Saturday, March 31, 2007

Using the Government to Achieve Goals

By Keith Fisher

It’s that time again. The time when I try to convince the government that I made less last year than they think I did. It’s a problem aggravated by having to cash in an annuity in order to make ends meet.

After hearing Rachel Ann Nunes talk about taxes for writers in the 2006 LDStorymakers Writers Conference, I decided to look into tax deductions.

As you might have guessed, the first step is admitting I’m a writer. Not that I’ve been keeping a secret, but now I have to let Big Brother in on the news. So I typed, Digital Preservation Specialists/Freelance Writer on the occupation line. That’s when I remembered Connie’s blog a few weeks ago. Like her, I can always use a good visual image to spur me onward so I listed Freelance Writer/Digital Preservation Specialist.

In going over the issues with a friend who prepares tax returns and is a law student, I found I could use schedule C and list all the write offs from my writing business. And I can do it every year.

My friend said the Self-employment tax form isn’t necessary because I didn’t make over $400.00. That means I can list all my expenses on Schedule C; Toner, paper, copies, the website, Membership fees, and the cost of the writer’s conference. The list can be endless. Of course I will need careful documentation.

One thing though, if you use this form, then check box number 2 and list the accounting method as accrual. Also, check it out with your tax person. I don’t want to catch the blame for your audit.

By the time I get this solution thoroughly researched, I’m sure it will be too late to file and perhaps the government will have forgotten about me. And they said I’m not a fiction writer . . . the real version? Congress will change the tax law just before I file. The IRS will laugh at my return; they’ll add it to their wallpaper, stamp the word sucker on my forehead, and attempt to squelch my uppity aspirations of being an author. May-be I really am a writer . . .

Friday, March 23, 2007

Just Happy to Be Here

By Keith Fisher

I’ve been knee deep in the writer’s conference today and I need to post this tonight before I fall into bed. If you missed the conference today, I’m sorry for you. It was great! I attended a class about grammar and punctuation that left me self-conscious about my writing. I’m not sure if I should’ve used a comma up there or not. Okay let the chips fall where they may and since I won’t have to time to run it past the group for editing, the chips probably will fall. They’ll fall from the Internet and leak out of your computer screen, oozing onto the floor. Okay, maybe we’re not talking potato chips here.

I only have a few minutes so I’ll get right to the point. Rachel Ann Nunes, (pronounced noon-ish for those who are uninformed). Anyway she talked about the state of the LDS market. It was a good presentation and left us with hope that the market will be good but we have to work hard and learn the craft and keep writing.

At one point during her presentation, she compared our niche market with the national market and I asked the question: Why won’t national market publishers print LDS books? The answer was a good one, she said, because LDS fiction tends to try and convert.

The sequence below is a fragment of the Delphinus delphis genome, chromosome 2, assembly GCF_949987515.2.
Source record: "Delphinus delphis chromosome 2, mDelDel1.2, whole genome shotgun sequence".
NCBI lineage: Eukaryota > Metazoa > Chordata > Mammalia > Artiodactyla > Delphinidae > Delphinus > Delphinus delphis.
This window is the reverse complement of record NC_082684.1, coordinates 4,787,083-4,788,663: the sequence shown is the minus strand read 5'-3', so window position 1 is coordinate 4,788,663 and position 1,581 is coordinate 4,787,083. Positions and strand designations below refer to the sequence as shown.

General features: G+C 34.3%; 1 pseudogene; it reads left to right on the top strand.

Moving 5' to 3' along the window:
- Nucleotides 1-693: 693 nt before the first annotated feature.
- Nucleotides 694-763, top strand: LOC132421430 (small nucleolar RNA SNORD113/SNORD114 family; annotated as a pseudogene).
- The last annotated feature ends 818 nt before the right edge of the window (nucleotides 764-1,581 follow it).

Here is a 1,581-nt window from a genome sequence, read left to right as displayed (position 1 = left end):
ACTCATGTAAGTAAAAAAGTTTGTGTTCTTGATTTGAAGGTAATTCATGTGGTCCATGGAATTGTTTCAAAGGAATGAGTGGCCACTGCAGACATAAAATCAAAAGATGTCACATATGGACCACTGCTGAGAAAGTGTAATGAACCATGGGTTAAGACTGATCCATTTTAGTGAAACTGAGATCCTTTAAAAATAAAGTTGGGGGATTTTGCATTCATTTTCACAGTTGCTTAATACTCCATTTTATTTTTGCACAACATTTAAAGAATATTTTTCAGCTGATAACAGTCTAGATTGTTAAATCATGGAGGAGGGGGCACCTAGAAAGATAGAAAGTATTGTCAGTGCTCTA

I’ve got to agree with that, God’s stated purpose is to bring to pass the immortality and eternal life of man. If our need to write was given as a gift from God, then we should help to fulfill that purpose with that gift.

To be fair though, I think I can understand the fear of being converted. One of the things I would never do as a missionary was force someone to listen.

But I have another question and an observation: I hate to admit it, but I have been reading some of Dean Koontz’s books lately and I’ve noticed very strong overtones involving another church. He puts far more references to the other church in his books than the LDS references I put in my books. Other authors put less than I do. What’s the difference?

If we refer to the LDS church in our books, the moral family values are shown. Love of God and keeping the commandments are like innuendo. But it’s as it should be. As I said, If God is the source of our writing desires, then we can’t help express our love for him.

I am curious though, What would happen if one of us wrote a demons and monsters book with a character that is a worthy priesthood holder, who is not necessarily a Mormon missionary? In the story, the character would banish the demons and monsters and everyone would be happy in the end.

I said this would be short but I guess I was wrong. See you tomorrow at the conference.

Saturday, March 17, 2007

I’m Sorry Teacher but My Dog Ate my Homework

By Keith Fisher

Okay I didn’t finish part two of the two-part blog. I was caught napping (I mean editing) when something, (Cooking Dutch oven for the whole Fourth Grade), sneaked up from behind and hit me on the head.

Then I was roped into Judging at a Dutch oven cook off, I gave a talk in Church, and I still haven’t prepared my lesson for Priesthood meeting.

Starting Monday, (afternoon, because I work Sunday night at eleven and I’ll be sleeping Monday Morning). I have to get myself organized for the LDStorymakers conference. I was foolish enough to say I’d help with the Mix & Mingle. So, part two may not get posted next week either. (I’ll probably be writing about some totally sage thing someone says at the conference).